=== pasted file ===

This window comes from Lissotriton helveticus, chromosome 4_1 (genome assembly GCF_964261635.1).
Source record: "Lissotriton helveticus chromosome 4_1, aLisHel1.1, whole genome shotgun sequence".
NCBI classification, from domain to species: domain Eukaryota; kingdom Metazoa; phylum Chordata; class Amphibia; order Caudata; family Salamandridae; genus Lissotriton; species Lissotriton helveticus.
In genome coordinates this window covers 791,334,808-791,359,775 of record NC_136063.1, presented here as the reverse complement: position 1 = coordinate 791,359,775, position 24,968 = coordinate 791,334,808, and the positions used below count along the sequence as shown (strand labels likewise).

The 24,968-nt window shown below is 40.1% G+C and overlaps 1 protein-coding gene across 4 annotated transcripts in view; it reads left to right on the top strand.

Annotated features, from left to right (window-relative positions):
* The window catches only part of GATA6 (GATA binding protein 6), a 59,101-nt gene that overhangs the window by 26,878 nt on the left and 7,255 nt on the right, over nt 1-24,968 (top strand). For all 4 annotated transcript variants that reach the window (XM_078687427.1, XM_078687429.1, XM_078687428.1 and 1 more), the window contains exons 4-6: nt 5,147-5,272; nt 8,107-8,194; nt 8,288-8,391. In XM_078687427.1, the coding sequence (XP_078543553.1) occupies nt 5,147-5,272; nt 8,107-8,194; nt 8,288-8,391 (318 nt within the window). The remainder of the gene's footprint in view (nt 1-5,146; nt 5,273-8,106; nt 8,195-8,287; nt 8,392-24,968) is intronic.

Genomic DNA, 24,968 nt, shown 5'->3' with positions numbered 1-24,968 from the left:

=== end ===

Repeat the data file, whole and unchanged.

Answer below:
This window comes from Lissotriton helveticus, chromosome 4_1 (genome assembly GCF_964261635.1).
Source record: "Lissotriton helveticus chromosome 4_1, aLisHel1.1, whole genome shotgun sequence".
NCBI classification, from domain to species: domain Eukaryota; kingdom Metazoa; phylum Chordata; class Amphibia; order Caudata; family Salamandridae; genus Lissotriton; species Lissotriton helveticus.
In genome coordinates this window covers 791,334,808-791,359,775 of record NC_136063.1, presented here as the reverse complement: position 1 = coordinate 791,359,775, position 24,968 = coordinate 791,334,808, and the positions used below count along the sequence as shown (strand labels likewise).

The 24,968-nt window shown below is 40.1% G+C and overlaps 1 protein-coding gene across 4 annotated transcripts in view; it reads left to right on the top strand.

Annotated features, from left to right (window-relative positions):
* The window catches only part of GATA6 (GATA binding protein 6), a 59,101-nt gene that overhangs the window by 26,878 nt on the left and 7,255 nt on the right, over nt 1-24,968 (top strand). For all 4 annotated transcript variants that reach the window (XM_078687427.1, XM_078687429.1, XM_078687428.1 and 1 more), the window contains exons 4-6: nt 5,147-5,272; nt 8,107-8,194; nt 8,288-8,391. In XM_078687427.1, the coding sequence (XP_078543553.1) occupies nt 5,147-5,272; nt 8,107-8,194; nt 8,288-8,391 (318 nt within the window). The remainder of the gene's footprint in view (nt 1-5,146; nt 5,273-8,106; nt 8,195-8,287; nt 8,392-24,968) is intronic.

Genomic DNA, 24,968 nt, shown 5'->3' with positions numbered 1-24,968 from the left: